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Thinking Ahead on Privacy in the Domain Name System

Burt Kaliski

Earlier this year, I wrote about a recent enhancement to privacy in the Domain Name System (DNS) called qname-minimization. Following the principle of minimum disclosure, this enhancement reduces the information content of a DNS query to the minimum necessary to get either an authoritative response from a name server, or a referral to another name server.

In typical DNS deployments, queries sent to an authoritative name server originate at a recursive name server that acts on behalf of a community of users, for instance, employees at a company or subscribers at an Internet Service Provider (ISP). A recursive name server maintains a cache of previous responses, and only sends queries to an authoritative name server when it doesn't have a recent response in its cache. As a result, DNS query traffic from a recursive name server to an authoritative name server corresponds to samples of a community's browsing patterns. Therefore, qname-minimization may be an adequate starting point to address privacy concerns for these exchanges, both in terms of information available to outside parties and to the authoritative name server.

DNS query traffic from a client to a recursive name server, in contrast, corresponds to individual users' browsing patterns. To the extent that that these exchanges present a privacy concern, a complementary privacy enhancement, DNS-over-TLS (Transport Layer Security), may be an appropriate mitigation. Just as Web traffic is typically protected by establishing a TLS connection between client and server, DNS traffic can be encrypted by running the DNS protocol over TLS. The encryption takes away any direct information about the query from outside parties, while still maintaining full information at the recursive name server so that it can respond to the client's request.

(There are also some more sophisticated methods, such as described by Haya Shulman in her recent paper, whereby other parties can get indirect "side" information from the timing or size of encrypted queries. However, the primary risk of direct access to query information is effectively mitigated by the encryption.)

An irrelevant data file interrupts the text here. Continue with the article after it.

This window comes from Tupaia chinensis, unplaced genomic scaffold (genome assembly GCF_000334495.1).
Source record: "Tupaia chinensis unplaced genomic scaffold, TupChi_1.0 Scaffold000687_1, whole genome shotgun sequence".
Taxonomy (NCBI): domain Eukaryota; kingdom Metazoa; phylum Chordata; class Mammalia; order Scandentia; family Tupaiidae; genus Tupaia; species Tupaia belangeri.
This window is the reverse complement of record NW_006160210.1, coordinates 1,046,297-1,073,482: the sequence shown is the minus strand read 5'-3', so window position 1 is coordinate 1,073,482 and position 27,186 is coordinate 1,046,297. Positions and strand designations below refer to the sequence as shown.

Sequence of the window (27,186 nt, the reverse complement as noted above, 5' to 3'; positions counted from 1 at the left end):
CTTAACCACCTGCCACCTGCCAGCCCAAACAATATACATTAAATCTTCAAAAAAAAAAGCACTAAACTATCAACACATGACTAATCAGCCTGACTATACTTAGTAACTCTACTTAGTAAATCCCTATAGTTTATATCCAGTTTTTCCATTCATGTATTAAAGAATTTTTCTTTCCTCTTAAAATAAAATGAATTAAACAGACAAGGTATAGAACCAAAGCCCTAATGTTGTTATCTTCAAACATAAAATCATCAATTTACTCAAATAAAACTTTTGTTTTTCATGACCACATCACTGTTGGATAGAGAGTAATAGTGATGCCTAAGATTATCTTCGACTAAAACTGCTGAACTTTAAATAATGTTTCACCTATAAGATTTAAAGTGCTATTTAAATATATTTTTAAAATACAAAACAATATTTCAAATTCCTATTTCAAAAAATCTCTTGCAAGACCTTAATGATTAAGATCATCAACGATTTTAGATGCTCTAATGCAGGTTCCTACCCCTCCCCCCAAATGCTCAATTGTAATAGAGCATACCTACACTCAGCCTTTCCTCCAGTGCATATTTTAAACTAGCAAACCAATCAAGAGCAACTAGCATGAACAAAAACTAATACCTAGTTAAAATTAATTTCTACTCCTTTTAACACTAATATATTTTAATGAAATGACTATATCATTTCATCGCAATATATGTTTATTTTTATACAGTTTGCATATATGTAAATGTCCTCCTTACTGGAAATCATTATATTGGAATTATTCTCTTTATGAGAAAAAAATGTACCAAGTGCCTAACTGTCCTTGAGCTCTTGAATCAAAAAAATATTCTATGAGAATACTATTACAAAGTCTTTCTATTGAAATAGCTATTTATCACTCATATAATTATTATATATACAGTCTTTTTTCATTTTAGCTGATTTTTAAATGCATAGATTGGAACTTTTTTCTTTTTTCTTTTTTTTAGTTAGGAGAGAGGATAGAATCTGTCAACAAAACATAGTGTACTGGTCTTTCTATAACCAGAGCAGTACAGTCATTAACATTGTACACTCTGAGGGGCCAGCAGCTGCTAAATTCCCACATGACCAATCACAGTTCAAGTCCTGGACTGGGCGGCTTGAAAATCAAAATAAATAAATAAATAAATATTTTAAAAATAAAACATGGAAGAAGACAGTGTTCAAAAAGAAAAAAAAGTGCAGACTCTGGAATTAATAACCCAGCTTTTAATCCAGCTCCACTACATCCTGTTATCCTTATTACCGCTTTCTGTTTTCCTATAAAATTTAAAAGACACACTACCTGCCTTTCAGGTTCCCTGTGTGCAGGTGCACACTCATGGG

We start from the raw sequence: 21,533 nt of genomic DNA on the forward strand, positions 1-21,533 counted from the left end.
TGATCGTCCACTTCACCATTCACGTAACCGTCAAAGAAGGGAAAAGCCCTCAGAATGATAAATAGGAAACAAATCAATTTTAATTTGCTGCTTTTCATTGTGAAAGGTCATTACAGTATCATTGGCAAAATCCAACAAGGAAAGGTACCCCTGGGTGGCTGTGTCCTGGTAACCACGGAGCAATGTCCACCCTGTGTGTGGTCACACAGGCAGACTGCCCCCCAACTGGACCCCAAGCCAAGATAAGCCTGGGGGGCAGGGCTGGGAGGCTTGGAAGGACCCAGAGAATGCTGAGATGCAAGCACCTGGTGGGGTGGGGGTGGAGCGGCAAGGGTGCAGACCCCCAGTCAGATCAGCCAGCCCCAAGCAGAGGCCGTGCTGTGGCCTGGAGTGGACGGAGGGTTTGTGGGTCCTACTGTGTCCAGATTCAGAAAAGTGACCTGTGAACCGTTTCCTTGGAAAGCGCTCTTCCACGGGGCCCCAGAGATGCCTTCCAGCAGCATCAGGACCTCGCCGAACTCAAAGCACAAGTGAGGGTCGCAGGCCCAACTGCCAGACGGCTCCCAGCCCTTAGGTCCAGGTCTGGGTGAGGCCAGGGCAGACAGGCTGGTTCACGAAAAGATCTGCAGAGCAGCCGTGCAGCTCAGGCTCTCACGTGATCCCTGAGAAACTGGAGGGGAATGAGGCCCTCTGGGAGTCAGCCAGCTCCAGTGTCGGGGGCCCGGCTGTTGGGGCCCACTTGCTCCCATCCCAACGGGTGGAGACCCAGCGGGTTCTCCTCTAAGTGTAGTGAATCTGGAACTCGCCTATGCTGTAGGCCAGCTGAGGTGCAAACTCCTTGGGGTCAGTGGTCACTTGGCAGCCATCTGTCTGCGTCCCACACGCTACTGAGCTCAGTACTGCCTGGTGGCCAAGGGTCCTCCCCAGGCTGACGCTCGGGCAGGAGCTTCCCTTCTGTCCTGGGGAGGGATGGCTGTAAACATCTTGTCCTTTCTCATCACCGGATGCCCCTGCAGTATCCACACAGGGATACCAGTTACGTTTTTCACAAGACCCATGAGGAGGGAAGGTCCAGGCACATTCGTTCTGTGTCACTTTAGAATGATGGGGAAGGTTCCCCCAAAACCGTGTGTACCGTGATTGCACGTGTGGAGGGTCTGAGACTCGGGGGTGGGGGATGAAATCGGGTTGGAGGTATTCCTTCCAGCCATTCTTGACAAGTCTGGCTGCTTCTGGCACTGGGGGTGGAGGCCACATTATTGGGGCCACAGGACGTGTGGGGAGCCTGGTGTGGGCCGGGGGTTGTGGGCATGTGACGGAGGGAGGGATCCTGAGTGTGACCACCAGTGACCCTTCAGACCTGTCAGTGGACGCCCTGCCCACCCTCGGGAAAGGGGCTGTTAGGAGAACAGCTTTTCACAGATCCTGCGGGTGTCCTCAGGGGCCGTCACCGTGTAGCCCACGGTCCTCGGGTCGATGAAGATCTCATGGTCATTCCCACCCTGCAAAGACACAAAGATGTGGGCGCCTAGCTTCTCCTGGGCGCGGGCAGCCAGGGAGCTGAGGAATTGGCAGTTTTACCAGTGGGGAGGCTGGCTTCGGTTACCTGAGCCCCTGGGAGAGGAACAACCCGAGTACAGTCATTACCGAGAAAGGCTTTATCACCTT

Privacy has received a significant increase in attention within the Internet Engineering Task Force (IETF) over the past two years as a result of concerns about security and pervasive monitoring. The DNS PRIVate Exchange (DPRIVE) working group was formed during this time and, among other documents, has produced an Informational RFC (Request for Comments) on DNS privacy considerations, and is also developing specifications for the enhancements just described.

The session "Protecting Privacy at the Infrastructure Level: The Evolution of Domain Name System Security" at the Privacy.Security.Risk 2015 conference gives an overview of these enhancements and how privacy professionals can integrate them into their portfolio of privacy risk mitigations. Broadly speaking, privacy risks in a DNS-based system can be organized into four categories, depending on where unauthorized disclosure of DNS traffic may occur:

  1. Between client and recursive
  2. At recursive name server
  3. Between recursive and authoritative
  4. At authoritative name server

In addition, unauthorized modification of DNS traffic can present a privacy risk if a client is misdirected to a resource controlled by an adversary.

Mitigations to the disclosure risks include qname-minimization and DNS-over-TLS, as already mentioned, as well as data handling policies, technologies and audits at the various components involved. The modification risk can also be addressed by DNS-over-TLS (because TLS authenticates as well as encrypts traffic), proper data handling, and domain name security extensions (DNSSEC) and DNS-based Authentication of Named Entities (DANE).

Similar to the way privacy risks elsewhere in an information system are assessed and mitigated, privacy professionals should consider these steps when considering DNS-based systems:

  • Ask if these risks apply
  • Ask if existing mitigations are sufficient
  • Consider how these mitigations can help
  • Ask your DNS provider about its privacy practices

DNS privacy will be getting more attention over the coming years, as attacks as well as defenses move from the application to the network layer. It's good to see efforts like DPRIVE looking ahead and Verisign will continue to support them with practical contributions.

What privacy concerns do you see in your DNS-based systems, and how do you see privacy enhancements such as qname-minimization and DNS-over-TLS playing out?

By Burt Kaliski, Chief Technology Officer at Verisign
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Related topics: Cybersecurity, DNS, DNS Security, Privacy
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